Video| Volume 2, ISSUE 8, P195-196, August 2017

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Removal of migrated biliary stent by use of an enteral stent in a patient with gastric outlet obstruction caused by nonresectable pancreatic adenocarcinoma with prior loop gastrojejunostomy

Open AccessPublished:April 21, 2017DOI:
      An 80-year-old man with nonresectable pancreatic adenocarcinoma complicated by gastric outlet obstruction at the duodenal bulb, who had undergone a postloop gastrojejunostomy at an outside hospital, presented for removal of a migrated biliary stent in the second to third portion of the duodenum as shown by CT (Fig. 1A). The patient had previously undergone unsuccessful attempts at endoscopic access of the duodenum at the time of his diagnosis, which led to surgical loop gastrojejunostomy. A partially covered metal stent measuring 10 mm × 80 mm had previously been placed by an interventional radiologist through a transhepatic approach for biliary obstruction. The patient was referred to us for removal of the migrated biliary stent from the duodenum to prevent adverse events including infection, obstruction, bleeding, or perforation.
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      Figure 1A, Coronal plane of CT view of abdomen and pelvis with and without intravenous contrast medium showing migrated biliary stent in the second to third portion of the duodenum. B, Fluoroscopic scout film of migrated biliary stent in the right upper quadrant of the abdomen. C, Endoscopic view of duodenal bulb obstruction with intubation by a tandem catheter. D, Fluoroscopic view of duodenum confirming successful passage of guidewire, intubation of duodenal stricture with a tandem catheter, and contrast medium filling the lumen adjacent to migrated biliary stent. E, Fluoroscopic view of deployed duodenal stent over duodenal stricture and adjacent migrated biliary stent. F, Endoscopic view of migrated biliary stent being removed with rat-tooth forceps through a deployed duodenal stent. G, Fluoroscopic view showing only duodenal stent and confirming removal of migrated biliary stent.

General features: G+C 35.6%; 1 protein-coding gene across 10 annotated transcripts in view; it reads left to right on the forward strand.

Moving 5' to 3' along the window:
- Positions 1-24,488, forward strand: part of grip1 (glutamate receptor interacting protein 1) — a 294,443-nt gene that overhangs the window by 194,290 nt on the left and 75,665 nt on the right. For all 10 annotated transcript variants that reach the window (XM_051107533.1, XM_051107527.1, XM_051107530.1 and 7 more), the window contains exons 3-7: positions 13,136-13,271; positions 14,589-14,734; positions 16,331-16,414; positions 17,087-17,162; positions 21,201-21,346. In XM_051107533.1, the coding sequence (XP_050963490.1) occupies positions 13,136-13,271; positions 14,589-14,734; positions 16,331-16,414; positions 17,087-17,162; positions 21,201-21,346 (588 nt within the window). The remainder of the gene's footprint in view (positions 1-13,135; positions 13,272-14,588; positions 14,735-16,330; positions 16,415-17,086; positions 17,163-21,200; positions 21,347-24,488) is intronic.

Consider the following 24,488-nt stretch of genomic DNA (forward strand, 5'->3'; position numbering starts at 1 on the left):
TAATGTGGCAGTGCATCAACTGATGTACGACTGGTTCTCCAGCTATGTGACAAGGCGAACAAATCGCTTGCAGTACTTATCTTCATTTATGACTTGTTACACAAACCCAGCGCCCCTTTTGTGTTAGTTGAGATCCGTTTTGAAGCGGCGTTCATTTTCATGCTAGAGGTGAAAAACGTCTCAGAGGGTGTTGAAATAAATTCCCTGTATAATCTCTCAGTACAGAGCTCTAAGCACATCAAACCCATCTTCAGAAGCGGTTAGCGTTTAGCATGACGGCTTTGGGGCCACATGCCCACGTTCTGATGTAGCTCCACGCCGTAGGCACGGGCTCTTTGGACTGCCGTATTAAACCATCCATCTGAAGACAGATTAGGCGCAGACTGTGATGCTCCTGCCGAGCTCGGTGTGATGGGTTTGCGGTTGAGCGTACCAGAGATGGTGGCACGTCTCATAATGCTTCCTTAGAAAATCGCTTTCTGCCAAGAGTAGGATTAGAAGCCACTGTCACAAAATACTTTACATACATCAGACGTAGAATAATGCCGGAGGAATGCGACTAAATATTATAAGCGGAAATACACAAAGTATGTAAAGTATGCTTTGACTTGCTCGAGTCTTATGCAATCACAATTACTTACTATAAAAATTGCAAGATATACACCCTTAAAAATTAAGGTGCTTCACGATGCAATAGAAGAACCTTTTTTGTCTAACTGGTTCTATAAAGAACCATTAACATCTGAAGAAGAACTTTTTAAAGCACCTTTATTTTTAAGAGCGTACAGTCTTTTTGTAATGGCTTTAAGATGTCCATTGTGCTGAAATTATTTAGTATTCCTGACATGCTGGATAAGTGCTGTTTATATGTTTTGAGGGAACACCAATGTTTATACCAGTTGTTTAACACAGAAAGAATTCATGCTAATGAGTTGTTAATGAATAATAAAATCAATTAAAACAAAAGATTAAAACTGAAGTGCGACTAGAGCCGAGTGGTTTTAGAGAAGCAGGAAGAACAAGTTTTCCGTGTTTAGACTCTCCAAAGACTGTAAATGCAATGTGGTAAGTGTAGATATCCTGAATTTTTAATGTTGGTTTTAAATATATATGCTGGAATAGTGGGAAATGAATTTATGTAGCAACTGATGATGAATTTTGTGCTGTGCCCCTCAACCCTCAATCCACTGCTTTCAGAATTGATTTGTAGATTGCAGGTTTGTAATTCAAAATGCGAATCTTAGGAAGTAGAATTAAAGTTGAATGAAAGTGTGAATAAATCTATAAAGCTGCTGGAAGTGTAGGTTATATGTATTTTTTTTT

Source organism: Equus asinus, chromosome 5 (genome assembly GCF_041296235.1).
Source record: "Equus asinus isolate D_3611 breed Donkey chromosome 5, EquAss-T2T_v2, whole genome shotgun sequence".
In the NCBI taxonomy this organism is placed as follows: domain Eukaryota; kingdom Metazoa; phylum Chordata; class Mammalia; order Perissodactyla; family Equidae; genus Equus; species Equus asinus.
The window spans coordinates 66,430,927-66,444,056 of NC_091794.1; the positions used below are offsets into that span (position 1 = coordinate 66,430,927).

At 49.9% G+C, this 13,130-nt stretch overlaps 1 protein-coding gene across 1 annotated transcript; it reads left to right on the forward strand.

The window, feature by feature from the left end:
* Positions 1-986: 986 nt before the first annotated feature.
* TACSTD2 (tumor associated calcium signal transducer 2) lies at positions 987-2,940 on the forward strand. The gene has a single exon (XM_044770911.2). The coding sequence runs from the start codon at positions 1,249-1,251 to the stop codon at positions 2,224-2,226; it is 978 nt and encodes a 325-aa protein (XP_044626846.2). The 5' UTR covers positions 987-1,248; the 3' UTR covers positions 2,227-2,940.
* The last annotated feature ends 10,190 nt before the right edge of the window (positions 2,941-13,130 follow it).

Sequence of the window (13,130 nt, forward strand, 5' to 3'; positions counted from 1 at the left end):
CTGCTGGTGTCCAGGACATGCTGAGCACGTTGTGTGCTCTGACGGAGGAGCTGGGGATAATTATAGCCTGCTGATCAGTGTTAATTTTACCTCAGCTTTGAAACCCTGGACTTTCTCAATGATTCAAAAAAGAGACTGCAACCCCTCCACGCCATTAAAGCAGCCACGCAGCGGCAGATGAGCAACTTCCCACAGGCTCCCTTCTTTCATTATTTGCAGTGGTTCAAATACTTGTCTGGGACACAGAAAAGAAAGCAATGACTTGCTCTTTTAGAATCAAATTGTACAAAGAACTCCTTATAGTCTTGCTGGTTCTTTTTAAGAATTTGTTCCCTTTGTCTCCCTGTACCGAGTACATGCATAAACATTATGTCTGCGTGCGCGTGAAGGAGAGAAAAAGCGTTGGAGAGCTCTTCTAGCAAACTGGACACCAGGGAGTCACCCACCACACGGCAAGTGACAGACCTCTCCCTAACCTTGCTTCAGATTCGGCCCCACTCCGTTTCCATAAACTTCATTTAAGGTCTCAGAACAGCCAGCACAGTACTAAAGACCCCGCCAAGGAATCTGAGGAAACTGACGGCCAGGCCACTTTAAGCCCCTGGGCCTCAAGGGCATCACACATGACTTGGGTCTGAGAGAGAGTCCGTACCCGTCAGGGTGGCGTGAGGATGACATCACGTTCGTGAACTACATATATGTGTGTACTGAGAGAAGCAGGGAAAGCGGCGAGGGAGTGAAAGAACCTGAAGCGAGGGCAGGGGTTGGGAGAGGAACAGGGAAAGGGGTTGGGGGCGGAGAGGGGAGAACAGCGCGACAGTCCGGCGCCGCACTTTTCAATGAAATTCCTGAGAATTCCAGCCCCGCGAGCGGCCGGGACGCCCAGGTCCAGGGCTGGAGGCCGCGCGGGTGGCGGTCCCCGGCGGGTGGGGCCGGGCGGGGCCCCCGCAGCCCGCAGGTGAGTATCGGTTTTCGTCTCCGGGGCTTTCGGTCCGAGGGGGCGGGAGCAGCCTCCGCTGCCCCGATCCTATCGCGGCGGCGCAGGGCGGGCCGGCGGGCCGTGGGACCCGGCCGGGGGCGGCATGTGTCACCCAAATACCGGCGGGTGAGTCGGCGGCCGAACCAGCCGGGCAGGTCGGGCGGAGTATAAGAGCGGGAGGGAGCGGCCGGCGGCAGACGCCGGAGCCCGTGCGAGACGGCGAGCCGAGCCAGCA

Scout imaging revealed a migrated metal biliary stent in the right upper quadrant of the abdomen (Fig. 1B). Upper endoscopy with a 29F endoscope (GIF-H180; Olympus America, Center Valley, Pa) verified complete obstruction at the duodenal bulb (Fig. 1C; Video 1, available online at A pediatric colonoscope (PCF-H190DL; Olympus America) was then used to intubate both jejunal limbs to the extent of the endoscope through the gastrojejunostomy; however, the migrated biliary stent could not be reached. A wire was passed under fluoroscopic guidance through the duodenal stenosis. A tandem catheter was passed across the stenosis, and injection of contrast medium revealed the wire and the catheter to be intraluminal (Fig. 1D).
      We then placed a 22 mm × 60 mm Wallflex duodenal stent over a 0.035-inch guidewire across the duodenal stenosis under fluoroscopic guidance (Fig. 1E). A 16F endoscope (GIF-XP190N; Olympus America) was advanced through the duodenal stent, and the migrated biliary stent was removed through the duodenal stent with pediatric biopsy forceps (Figs. 1F and G). The patient was seen in the clinic 1 month later for follow-up, at which point he had no recurrent biliary obstructive symptoms, repeated liver tests showed normal results, and he was doing well after the procedure with no adverse events.


      All authors disclosed no financial relationships relevant to this publication.

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